The overall problem with Mexico and other countries that the IMF loans to in circumstances such as these is that they “essentially postponed the debt crisis by providing short term funds on very hard terms for what was essentially a structural problem of insolvency which required long-term solutions.” [11] It is quiet like what the US government has been doing for decades by raising the debt ceiling, while doing nothing to combat the root causes of the debt problem. In ‘aiding’ Mexico, the IMF was going along with the Washington Consensus which essentially called for the economies of indebted nations to go through neo-liberal economic reforms, which would, as was said earlier, allow for the destruction of the middle and working classes and for Western corporations to come in and dominate the nation’s economy.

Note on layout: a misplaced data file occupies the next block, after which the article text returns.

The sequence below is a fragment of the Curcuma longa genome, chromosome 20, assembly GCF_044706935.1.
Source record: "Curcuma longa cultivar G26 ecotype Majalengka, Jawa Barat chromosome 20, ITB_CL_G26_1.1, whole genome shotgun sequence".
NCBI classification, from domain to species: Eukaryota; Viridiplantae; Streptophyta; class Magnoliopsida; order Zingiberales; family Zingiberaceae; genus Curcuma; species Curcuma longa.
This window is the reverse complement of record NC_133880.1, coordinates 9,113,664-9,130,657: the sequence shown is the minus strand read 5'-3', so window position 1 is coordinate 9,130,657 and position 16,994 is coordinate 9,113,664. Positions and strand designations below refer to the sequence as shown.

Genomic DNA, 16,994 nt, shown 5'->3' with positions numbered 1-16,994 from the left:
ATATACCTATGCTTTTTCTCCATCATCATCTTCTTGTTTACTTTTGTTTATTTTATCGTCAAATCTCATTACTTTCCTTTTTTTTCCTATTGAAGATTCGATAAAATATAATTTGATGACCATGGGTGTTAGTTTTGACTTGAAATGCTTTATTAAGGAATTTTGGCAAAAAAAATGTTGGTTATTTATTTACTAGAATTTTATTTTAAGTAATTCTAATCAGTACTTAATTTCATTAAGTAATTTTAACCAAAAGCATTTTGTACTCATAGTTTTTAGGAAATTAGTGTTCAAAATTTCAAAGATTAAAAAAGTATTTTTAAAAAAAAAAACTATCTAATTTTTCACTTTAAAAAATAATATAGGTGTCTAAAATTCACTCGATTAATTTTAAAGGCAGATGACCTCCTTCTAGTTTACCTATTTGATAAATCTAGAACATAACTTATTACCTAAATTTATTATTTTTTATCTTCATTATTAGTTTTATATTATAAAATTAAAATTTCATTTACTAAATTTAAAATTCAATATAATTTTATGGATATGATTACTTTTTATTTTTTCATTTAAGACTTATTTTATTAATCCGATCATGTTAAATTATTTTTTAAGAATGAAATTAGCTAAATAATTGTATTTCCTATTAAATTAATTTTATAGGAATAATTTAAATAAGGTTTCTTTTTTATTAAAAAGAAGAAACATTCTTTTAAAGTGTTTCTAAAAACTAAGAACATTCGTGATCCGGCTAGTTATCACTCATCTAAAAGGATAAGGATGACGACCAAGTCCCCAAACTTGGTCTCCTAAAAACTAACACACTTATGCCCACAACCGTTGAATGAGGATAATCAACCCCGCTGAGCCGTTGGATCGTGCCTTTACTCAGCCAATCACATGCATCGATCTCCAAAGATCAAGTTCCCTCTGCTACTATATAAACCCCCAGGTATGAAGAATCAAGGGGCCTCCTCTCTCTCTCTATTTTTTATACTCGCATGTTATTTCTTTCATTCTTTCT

End of the Cold War

At the end of the Cold War, the Soviet Union collapsed and several nations in Eastern Europe were soon created. While IMF was forcing its shock therapy onto Russia, they were busy engineering an economic crisis in Asia.

The Asian economic crisis of the 1990s came about due to “South Korea, Thailand, the Philippines, Malaysia and Indonesia's heavy reliance on short-term foreign loans and openness to hot money,” [12] openness that came from the US Treasury Department, the IMF, and others.

In 1997, it became obvious that the Asian governments wouldn’t be able to pay back their loans and investors panicked, exchanging their Asian currencies for dollars, thus making it more difficult for Asian nations to pay off their debt and greatly increasing the price of imported goods.